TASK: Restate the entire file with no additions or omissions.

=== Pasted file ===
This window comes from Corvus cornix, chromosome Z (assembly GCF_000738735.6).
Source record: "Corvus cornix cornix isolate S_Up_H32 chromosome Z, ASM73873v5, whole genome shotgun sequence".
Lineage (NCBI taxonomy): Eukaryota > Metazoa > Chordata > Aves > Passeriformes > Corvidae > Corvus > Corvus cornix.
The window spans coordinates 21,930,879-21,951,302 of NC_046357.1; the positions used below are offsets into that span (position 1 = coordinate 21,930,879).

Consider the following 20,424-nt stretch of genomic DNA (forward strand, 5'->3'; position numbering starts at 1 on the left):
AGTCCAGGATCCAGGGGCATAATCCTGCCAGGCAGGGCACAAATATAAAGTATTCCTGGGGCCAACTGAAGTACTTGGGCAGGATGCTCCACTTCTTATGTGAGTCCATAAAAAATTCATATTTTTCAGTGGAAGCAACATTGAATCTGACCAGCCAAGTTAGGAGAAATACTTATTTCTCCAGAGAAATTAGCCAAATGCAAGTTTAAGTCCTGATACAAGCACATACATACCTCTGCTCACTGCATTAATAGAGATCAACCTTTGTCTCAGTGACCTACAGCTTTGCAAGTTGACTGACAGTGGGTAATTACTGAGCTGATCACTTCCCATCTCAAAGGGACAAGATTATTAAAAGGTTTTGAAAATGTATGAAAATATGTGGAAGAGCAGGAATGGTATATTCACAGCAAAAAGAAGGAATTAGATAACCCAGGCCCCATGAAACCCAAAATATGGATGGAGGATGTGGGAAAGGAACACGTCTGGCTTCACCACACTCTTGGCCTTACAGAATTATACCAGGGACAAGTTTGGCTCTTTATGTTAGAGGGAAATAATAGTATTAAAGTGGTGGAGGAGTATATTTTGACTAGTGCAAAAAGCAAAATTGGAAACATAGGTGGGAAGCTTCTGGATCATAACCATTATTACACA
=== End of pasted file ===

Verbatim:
This window comes from Corvus cornix, chromosome Z (assembly GCF_000738735.6).
Source record: "Corvus cornix cornix isolate S_Up_H32 chromosome Z, ASM73873v5, whole genome shotgun sequence".
Lineage (NCBI taxonomy): Eukaryota > Metazoa > Chordata > Aves > Passeriformes > Corvidae > Corvus > Corvus cornix.
The window spans coordinates 21,930,879-21,951,302 of NC_046357.1; the positions used below are offsets into that span (position 1 = coordinate 21,930,879).

Consider the following 20,424-nt stretch of genomic DNA (forward strand, 5'->3'; position numbering starts at 1 on the left):
AGTCCAGGATCCAGGGGCATAATCCTGCCAGGCAGGGCACAAATATAAAGTATTCCTGGGGCCAACTGAAGTACTTGGGCAGGATGCTCCACTTCTTATGTGAGTCCATAAAAAATTCATATTTTTCAGTGGAAGCAACATTGAATCTGACCAGCCAAGTTAGGAGAAATACTTATTTCTCCAGAGAAATTAGCCAAATGCAAGTTTAAGTCCTGATACAAGCACATACATACCTCTGCTCACTGCATTAATAGAGATCAACCTTTGTCTCAGTGACCTACAGCTTTGCAAGTTGACTGACAGTGGGTAATTACTGAGCTGATCACTTCCCATCTCAAAGGGACAAGATTATTAAAAGGTTTTGAAAATGTATGAAAATATGTGGAAGAGCAGGAATGGTATATTCACAGCAAAAAGAAGGAATTAGATAACCCAGGCCCCATGAAACCCAAAATATGGATGGAGGATGTGGGAAAGGAACACGTCTGGCTTCACCACACTCTTGGCCTTACAGAATTATACCAGGGACAAGTTTGGCTCTTTATGTTAGAGGGAAATAATAGTATTAAAGTGGTGGAGGAGTATATTTTGACTAGTGCAAAAAGCAAAATTGGAAACATAGGTGGGAAGCTTCTGGATCATAACCATTATTACACA